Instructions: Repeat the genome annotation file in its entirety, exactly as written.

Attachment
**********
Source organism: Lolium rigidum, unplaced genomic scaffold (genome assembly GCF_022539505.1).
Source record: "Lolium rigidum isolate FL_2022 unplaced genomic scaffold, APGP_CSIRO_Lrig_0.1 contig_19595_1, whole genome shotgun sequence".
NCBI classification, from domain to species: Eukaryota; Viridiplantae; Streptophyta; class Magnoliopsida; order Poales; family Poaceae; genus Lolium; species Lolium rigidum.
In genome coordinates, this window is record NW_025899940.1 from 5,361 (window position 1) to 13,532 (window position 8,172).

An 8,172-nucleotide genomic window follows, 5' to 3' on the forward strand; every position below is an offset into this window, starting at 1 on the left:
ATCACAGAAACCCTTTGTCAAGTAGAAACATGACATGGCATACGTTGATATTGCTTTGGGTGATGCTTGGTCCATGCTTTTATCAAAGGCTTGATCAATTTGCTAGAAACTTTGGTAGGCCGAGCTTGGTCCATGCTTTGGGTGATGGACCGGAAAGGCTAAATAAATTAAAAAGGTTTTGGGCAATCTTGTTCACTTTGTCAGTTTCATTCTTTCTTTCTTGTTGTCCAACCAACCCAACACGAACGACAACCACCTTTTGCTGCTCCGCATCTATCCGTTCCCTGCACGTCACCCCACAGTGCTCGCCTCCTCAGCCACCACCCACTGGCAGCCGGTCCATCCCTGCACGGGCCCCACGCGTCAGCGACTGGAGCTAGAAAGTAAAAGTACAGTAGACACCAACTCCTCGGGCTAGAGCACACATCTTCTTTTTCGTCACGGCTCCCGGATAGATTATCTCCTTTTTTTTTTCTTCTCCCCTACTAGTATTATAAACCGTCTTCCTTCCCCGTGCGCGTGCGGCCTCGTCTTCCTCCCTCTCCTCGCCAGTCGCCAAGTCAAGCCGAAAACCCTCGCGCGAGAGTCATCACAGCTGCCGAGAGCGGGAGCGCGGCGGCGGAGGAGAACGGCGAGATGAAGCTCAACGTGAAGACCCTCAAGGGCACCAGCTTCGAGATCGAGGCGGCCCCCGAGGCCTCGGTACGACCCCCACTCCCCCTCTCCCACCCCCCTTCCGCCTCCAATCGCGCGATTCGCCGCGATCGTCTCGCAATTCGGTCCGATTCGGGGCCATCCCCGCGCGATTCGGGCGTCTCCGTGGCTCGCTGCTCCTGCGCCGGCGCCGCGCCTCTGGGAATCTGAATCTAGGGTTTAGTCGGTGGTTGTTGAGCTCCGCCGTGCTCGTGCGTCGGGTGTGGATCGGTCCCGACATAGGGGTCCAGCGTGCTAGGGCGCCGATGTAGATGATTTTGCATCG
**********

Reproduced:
Source organism: Lolium rigidum, unplaced genomic scaffold (genome assembly GCF_022539505.1).
Source record: "Lolium rigidum isolate FL_2022 unplaced genomic scaffold, APGP_CSIRO_Lrig_0.1 contig_19595_1, whole genome shotgun sequence".
NCBI classification, from domain to species: Eukaryota; Viridiplantae; Streptophyta; class Magnoliopsida; order Poales; family Poaceae; genus Lolium; species Lolium rigidum.
In genome coordinates, this window is record NW_025899940.1 from 5,361 (window position 1) to 13,532 (window position 8,172).

An 8,172-nucleotide genomic window follows, 5' to 3' on the forward strand; every position below is an offset into this window, starting at 1 on the left:
ATCACAGAAACCCTTTGTCAAGTAGAAACATGACATGGCATACGTTGATATTGCTTTGGGTGATGCTTGGTCCATGCTTTTATCAAAGGCTTGATCAATTTGCTAGAAACTTTGGTAGGCCGAGCTTGGTCCATGCTTTGGGTGATGGACCGGAAAGGCTAAATAAATTAAAAAGGTTTTGGGCAATCTTGTTCACTTTGTCAGTTTCATTCTTTCTTTCTTGTTGTCCAACCAACCCAACACGAACGACAACCACCTTTTGCTGCTCCGCATCTATCCGTTCCCTGCACGTCACCCCACAGTGCTCGCCTCCTCAGCCACCACCCACTGGCAGCCGGTCCATCCCTGCACGGGCCCCACGCGTCAGCGACTGGAGCTAGAAAGTAAAAGTACAGTAGACACCAACTCCTCGGGCTAGAGCACACATCTTCTTTTTCGTCACGGCTCCCGGATAGATTATCTCCTTTTTTTTTTCTTCTCCCCTACTAGTATTATAAACCGTCTTCCTTCCCCGTGCGCGTGCGGCCTCGTCTTCCTCCCTCTCCTCGCCAGTCGCCAAGTCAAGCCGAAAACCCTCGCGCGAGAGTCATCACAGCTGCCGAGAGCGGGAGCGCGGCGGCGGAGGAGAACGGCGAGATGAAGCTCAACGTGAAGACCCTCAAGGGCACCAGCTTCGAGATCGAGGCGGCCCCCGAGGCCTCGGTACGACCCCCACTCCCCCTCTCCCACCCCCCTTCCGCCTCCAATCGCGCGATTCGCCGCGATCGTCTCGCAATTCGGTCCGATTCGGGGCCATCCCCGCGCGATTCGGGCGTCTCCGTGGCTCGCTGCTCCTGCGCCGGCGCCGCGCCTCTGGGAATCTGAATCTAGGGTTTAGTCGGTGGTTGTTGAGCTCCGCCGTGCTCGTGCGTCGGGTGTGGATCGGTCCCGACATAGGGGTCCAGCGTGCTAGGGCGCCGATGTAGATGATTTTGCATCG